Honour the experiences of residential school survivors by joining a University-wide event to recognize Orange Shirt Day and the National Day for Truth & Reconciliation. Students, librarians, faculty members, and staff can register to attend this event in person or watch the live stream.
The University of Toronto will commemorate the day on Friday, September 29th with remarks from Alexandra Gillespie, Vice-President & Principal, University of Toronto Mississauga, and Rose Patten, Chancellor, University of Toronto, in the Great Hall at Hart House. David Kim, Warden, Hart House, will host the commemoration.
Following those remarks, Grant Hurley, Canadiana Librarian, Thomas Fisher Rare Book Library, Mikayla Redden, Information Services & Instruction Librarian, New College Library, and Desmond Wong, Outreach Librarian, OISE Library, will engage in a panel discussion on making Residential School Survivors' stories accessible at the University of Toronto Libraries. Angela Henshilwood, Head, Engineering & Computer Science Library, is moderating the discussion.
Orange Shirt Day has been observed on September 30th annually for several years. In June 2021, the Federal Government passed legislation in 2021 formally recognizing September 30th as the National Day for Truth & Reconciliation.
Visit the University of Toronto's PSEC page for more information about Orange Shirt Day, including more ways to participate virtually and purchasing an Orange Shirt Day shirt designed by MJ Singleton.
If you require any accessibility accommodation(s), please email [email protected], or call 416-978-8587, and we will work with you to make appropriate arrangements.
David Kim, Warden, Hart House
Land Acknowledgement & Welcome Remarks
Alexandra Gillespie, Vice-President & Principal, University of Toronto Mississauga
Greetings from the Chancellor
Rose Patten, Chancellor, University of Toronto
Audience Dialogue with Panelists
Warden, Hart House
David Kim was appointed Warden, Hart House on June 5, 2023. His contributions and involvement at the University of Toronto are extensive, and his history with the House goes back over 25 years. He has been an active participant of the Hart House Board of Stewards for several years, and has had a strong connection to the House from his time as a U of T student to the present day.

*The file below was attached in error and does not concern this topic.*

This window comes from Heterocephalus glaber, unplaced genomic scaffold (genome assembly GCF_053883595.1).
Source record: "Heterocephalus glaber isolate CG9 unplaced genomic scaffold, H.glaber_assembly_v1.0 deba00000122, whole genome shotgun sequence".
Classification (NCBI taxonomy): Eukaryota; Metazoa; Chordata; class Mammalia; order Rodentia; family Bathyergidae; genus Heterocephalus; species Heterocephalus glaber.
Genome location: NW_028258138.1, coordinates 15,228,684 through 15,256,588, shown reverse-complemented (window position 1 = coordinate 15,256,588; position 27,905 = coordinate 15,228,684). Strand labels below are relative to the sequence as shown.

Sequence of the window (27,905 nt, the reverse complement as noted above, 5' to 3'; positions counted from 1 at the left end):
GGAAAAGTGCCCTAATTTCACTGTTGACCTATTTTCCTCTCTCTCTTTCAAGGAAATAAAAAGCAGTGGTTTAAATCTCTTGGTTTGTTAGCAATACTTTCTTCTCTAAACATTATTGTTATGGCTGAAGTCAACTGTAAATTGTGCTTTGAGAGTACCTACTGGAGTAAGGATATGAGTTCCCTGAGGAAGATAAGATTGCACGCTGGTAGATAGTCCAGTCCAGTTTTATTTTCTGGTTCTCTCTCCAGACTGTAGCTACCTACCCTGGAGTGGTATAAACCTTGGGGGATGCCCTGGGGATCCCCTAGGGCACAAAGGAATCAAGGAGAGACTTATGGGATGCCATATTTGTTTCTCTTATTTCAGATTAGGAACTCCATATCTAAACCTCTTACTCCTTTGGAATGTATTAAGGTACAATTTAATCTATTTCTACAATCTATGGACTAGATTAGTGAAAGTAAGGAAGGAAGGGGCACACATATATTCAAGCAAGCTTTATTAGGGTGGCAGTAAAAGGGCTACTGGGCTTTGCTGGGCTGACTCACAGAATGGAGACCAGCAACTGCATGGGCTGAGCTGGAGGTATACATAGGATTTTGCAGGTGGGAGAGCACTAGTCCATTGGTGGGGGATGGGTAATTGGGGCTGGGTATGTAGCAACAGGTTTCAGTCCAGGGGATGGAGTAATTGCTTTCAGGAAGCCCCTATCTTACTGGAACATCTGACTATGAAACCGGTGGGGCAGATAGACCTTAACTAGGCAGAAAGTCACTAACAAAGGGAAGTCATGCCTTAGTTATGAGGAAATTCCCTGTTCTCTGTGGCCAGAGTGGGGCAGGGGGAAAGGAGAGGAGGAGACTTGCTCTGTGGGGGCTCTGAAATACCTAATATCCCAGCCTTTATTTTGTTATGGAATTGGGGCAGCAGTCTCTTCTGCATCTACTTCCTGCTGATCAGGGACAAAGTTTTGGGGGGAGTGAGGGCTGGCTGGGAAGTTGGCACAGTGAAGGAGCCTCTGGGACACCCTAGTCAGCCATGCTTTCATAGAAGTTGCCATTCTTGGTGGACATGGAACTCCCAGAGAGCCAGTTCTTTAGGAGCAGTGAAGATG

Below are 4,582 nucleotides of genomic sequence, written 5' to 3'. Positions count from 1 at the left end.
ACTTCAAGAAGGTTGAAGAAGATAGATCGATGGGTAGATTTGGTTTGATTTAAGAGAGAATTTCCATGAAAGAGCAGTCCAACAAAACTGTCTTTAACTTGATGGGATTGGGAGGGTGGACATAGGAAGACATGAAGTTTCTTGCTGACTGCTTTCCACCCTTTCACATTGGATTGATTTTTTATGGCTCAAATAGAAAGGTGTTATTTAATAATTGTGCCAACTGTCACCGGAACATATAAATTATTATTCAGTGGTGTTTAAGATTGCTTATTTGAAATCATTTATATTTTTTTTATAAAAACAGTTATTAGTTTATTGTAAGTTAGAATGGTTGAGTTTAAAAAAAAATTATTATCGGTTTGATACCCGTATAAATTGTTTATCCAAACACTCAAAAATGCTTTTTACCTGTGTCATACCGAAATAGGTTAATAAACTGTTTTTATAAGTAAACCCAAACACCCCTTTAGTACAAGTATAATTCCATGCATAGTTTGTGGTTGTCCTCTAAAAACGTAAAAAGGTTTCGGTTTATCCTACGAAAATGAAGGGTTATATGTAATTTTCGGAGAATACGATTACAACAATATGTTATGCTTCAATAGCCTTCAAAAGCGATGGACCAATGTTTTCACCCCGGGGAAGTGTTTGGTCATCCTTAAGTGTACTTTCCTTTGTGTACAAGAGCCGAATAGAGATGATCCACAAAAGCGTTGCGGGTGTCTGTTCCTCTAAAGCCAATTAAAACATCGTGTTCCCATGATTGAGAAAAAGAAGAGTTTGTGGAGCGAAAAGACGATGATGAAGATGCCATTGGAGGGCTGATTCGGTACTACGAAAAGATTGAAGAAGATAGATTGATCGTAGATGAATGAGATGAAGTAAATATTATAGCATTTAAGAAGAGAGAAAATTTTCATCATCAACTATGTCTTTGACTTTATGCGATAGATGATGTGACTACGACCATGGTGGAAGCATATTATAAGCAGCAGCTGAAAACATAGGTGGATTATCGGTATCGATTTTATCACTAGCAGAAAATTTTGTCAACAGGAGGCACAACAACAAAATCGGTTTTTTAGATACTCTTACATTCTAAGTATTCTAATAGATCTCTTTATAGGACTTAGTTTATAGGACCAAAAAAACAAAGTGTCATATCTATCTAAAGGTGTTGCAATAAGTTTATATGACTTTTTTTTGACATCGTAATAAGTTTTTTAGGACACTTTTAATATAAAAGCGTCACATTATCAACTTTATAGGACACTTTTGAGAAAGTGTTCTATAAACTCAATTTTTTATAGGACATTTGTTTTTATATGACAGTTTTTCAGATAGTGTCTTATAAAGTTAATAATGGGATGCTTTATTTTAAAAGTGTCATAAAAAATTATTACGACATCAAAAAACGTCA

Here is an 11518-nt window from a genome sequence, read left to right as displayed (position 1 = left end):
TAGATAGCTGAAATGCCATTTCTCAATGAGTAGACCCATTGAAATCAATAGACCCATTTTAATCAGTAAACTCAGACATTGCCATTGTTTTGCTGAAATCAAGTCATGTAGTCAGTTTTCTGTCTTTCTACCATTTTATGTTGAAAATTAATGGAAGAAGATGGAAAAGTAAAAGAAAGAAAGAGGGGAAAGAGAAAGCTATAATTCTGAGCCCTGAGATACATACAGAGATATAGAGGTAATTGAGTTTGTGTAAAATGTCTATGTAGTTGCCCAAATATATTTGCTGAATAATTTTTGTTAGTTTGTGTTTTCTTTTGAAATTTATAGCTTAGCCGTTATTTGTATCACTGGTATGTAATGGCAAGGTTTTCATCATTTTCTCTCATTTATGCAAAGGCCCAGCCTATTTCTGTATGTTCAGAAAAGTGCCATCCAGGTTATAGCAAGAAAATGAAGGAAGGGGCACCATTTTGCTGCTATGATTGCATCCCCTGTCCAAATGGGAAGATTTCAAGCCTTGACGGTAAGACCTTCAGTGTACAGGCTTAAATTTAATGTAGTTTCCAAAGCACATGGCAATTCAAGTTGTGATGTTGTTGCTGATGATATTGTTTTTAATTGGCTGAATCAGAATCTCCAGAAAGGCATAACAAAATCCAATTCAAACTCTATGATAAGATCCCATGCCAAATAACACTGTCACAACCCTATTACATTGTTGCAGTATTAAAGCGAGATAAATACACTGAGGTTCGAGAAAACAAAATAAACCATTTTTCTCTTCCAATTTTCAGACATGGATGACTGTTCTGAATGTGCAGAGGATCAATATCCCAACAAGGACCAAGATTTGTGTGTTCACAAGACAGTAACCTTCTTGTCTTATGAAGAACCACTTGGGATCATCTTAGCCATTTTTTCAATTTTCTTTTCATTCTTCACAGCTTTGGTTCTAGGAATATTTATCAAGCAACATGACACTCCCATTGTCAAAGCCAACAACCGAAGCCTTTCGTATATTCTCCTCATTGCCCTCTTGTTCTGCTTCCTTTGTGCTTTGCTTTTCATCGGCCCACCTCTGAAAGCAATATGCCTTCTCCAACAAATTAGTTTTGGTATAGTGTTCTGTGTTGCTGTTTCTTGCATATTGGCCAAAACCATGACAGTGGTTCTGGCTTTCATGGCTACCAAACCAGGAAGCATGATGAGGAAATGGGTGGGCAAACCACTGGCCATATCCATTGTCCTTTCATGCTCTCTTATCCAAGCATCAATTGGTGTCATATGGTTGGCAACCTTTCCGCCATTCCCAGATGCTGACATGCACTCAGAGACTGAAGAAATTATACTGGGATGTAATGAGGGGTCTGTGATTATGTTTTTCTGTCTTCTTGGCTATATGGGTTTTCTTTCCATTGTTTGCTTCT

David has been working at U of T since 2007. He began in the area of residence and student life, after having worked in science research and some time abroad in the field of education. Prior to his leadership role at Hart House, he was Dean of Residence & Director of Student Life for Spaces & Experiences. Here, he oversaw the admissions, student services and residence life operations for Chestnut Residence, Graduate House, Chelsea Residence and Knox College. In this capacity, he gained vital experience in facilities management, capital planning, managing ancillary budgets, training and development, student support and working with his teams in the planning and delivery of programming activities and events. An active member of several University committees and governance bodies, including the International Student Experience Advisory Committee and the Positive Space Committee, David is also a lecturer in OISE’s Master of Education program.
He holds a PhD in Higher Education from OISE.
Vice-President & Principal, University of Toronto Mississauga
Alexandra Gillespie is Vice-President of the University of Toronto and Principal at U of T Mississauga, where she has had the privilege to teach as a professor of global book history for the past twenty years.
As Vice-President and Principal, Alex champions the university’s priorities and works to build reciprocal relationships across our Mississauga and Peel communities. She’s deeply committed to realizing U of T’s promise: to remain North America’s top public university for the employability of our graduates and to give all our students the lift of a lifetime. And she’s proud to be part of a UTM community where some of the best students, faculty, and staff in the world work to make the world a better place.
Chancellor, University of Toronto